One commonly difficult problem in marketing survey and polling is finding a representative sample. Essentially, it is the premise of many statistical techniques. The most notable pitfall is the 2016 election polling of the U.S. presidential election. The poll prediction and margin of errors could be statistically sound, however, it failed to concatenate reality.

“AI will do analytical thinking, while humans will wrap that analysis in warmth and compassion.”  ― Kai-Fu Lee, AI Superpowers: China, Silicon Valley, and the New World Order

Biases are ubiquitous. In the age of AI, RELIABILITY score is not a simple Machine Learning function to estimate one single score of a member; however, it is a dynamic system by taking both objective and subjective inputs from the member.  In most behavioral targeting systems, similar scores are taken purely from the data a member passively generates e.g. web pages they are browsing. It is an indirect measure.

“Humane technology starts with an honest appraisal of human nature. We need to do the uncomfortable thing of looking more closely at ourselves.” —Tristan Harris, Co-Founder & Executive Director, Center for Humane Technology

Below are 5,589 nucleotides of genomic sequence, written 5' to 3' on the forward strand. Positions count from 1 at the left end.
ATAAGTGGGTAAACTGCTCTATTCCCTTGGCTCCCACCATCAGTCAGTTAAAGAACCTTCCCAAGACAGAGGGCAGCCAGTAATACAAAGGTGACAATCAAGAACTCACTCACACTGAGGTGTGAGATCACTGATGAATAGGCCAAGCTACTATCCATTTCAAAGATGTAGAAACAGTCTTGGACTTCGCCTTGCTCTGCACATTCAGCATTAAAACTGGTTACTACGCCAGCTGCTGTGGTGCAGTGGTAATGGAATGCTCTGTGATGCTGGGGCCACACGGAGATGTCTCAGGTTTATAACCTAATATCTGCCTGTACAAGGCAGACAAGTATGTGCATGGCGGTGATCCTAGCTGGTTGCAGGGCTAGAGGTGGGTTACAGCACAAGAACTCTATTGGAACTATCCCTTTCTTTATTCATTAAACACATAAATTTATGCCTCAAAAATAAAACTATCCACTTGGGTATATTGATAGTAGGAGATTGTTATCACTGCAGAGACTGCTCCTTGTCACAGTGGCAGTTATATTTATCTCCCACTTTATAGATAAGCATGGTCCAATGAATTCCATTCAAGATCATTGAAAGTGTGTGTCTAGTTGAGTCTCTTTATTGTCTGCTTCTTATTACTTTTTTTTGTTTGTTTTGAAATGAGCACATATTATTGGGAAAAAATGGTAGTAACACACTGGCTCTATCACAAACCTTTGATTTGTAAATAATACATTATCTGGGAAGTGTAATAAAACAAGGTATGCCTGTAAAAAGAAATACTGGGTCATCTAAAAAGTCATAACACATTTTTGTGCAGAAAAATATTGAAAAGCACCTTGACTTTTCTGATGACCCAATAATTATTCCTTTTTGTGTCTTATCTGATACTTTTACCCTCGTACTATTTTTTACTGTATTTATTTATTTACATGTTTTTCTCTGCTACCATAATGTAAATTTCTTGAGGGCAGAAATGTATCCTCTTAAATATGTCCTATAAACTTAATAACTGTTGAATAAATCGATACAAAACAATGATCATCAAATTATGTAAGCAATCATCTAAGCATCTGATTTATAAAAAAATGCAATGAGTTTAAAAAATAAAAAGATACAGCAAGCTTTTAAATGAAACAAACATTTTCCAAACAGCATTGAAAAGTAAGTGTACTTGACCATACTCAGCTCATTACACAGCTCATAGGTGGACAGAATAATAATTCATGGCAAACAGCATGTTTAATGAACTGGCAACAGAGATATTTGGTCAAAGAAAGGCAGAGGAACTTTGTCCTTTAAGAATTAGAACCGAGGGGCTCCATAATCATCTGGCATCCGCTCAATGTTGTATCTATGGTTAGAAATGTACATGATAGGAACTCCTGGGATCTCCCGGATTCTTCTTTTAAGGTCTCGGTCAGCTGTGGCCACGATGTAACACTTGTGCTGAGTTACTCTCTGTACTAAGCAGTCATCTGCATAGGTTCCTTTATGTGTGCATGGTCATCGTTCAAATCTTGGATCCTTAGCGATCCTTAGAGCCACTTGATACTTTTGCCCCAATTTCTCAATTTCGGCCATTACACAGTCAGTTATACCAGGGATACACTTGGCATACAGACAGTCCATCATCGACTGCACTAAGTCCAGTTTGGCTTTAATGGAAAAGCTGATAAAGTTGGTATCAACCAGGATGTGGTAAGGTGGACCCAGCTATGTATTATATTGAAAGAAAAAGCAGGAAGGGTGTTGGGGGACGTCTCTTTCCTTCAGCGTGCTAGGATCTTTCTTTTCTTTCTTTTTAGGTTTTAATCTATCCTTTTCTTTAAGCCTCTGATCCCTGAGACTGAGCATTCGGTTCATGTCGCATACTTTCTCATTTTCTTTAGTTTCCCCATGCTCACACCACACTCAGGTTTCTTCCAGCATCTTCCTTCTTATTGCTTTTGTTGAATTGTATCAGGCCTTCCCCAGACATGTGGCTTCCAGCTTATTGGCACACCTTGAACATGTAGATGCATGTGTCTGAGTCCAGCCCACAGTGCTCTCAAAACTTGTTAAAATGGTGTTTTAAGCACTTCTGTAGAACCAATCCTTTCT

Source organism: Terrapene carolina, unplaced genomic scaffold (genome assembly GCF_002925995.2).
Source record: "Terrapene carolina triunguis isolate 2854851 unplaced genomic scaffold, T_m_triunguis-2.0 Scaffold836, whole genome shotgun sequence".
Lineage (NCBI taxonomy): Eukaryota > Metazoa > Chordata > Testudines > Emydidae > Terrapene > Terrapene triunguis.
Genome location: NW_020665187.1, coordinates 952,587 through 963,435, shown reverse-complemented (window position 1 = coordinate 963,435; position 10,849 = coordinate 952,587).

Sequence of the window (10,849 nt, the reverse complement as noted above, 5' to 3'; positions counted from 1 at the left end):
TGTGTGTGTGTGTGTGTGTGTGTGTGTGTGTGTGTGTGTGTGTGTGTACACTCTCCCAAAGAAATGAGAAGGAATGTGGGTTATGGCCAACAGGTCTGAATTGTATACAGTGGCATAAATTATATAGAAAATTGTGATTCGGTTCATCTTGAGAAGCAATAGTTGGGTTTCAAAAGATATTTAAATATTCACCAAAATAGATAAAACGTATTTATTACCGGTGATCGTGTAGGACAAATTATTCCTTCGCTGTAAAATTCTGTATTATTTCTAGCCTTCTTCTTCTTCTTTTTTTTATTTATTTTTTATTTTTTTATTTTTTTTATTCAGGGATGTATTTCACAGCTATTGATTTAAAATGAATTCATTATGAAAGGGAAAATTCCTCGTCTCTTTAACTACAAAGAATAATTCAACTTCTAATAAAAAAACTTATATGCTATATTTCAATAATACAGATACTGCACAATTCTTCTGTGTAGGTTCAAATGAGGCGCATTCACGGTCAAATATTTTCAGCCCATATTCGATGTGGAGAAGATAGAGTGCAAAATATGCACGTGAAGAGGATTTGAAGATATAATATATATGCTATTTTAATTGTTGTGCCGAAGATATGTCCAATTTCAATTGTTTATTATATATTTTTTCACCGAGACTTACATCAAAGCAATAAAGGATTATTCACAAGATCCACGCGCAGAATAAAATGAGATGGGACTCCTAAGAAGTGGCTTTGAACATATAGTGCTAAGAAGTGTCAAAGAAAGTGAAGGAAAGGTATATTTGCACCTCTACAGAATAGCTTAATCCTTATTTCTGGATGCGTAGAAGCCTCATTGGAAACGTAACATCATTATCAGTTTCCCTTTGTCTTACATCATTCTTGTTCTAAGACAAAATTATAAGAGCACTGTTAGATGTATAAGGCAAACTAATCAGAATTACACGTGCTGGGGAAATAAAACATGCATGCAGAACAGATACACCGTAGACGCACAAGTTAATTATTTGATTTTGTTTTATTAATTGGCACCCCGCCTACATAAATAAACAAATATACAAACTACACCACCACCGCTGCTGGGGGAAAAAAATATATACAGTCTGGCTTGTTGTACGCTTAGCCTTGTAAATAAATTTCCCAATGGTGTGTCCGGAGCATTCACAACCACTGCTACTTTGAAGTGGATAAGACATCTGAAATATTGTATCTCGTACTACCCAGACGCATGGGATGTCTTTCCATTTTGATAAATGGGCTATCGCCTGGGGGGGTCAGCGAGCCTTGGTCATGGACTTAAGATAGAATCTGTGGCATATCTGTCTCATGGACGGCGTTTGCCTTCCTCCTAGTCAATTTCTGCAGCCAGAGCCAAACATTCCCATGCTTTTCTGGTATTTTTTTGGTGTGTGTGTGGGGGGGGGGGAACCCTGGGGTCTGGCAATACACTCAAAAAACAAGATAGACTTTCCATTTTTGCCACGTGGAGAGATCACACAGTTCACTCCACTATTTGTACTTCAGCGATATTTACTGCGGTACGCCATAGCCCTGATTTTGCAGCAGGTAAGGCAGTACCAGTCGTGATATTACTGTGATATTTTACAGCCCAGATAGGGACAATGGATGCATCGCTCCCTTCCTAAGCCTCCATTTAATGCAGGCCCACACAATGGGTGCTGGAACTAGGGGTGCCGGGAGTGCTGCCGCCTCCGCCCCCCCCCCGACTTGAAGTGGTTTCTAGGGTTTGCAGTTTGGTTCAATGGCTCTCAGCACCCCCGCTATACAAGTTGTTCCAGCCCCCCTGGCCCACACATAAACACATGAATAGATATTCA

By combining all these benefits; advances in ML algorithms, ability to collect both demographic and behavioral information, more dynamic interactions between members and products, and willingness of ImagineBC members, this creates a unique opportunity for developing a RELIABILITY scoring system. RELIABILITY scoring enables marketers to “ask the right person the right questions”. It provides a secure and rewarding environment for members to provide their honest opinions, cultivating the creation of a healthy ecosystem of reliability.  In order to maintain the healthiness of this reliability, RELIABILITY scoring puts much emphasis on AI ethics to make sure everyone has a fair share of offering their opinions so that what gets reflected in the survey can be a reliable representation of the community.

After reading WeR.Ai’s approach to developing this new concept of a RELIABILITY score, I think you may agree with me that things have certainly changed since my father’s time. ImagineBC looks forward to creating a vibrant direct market between advertisers and our members. A market that has the potential to dramatically redistribute the 100s of billions of dollars of wealth currently retained by specific third-party intermediaries back to the very consumer the advertiser is attempting to reach.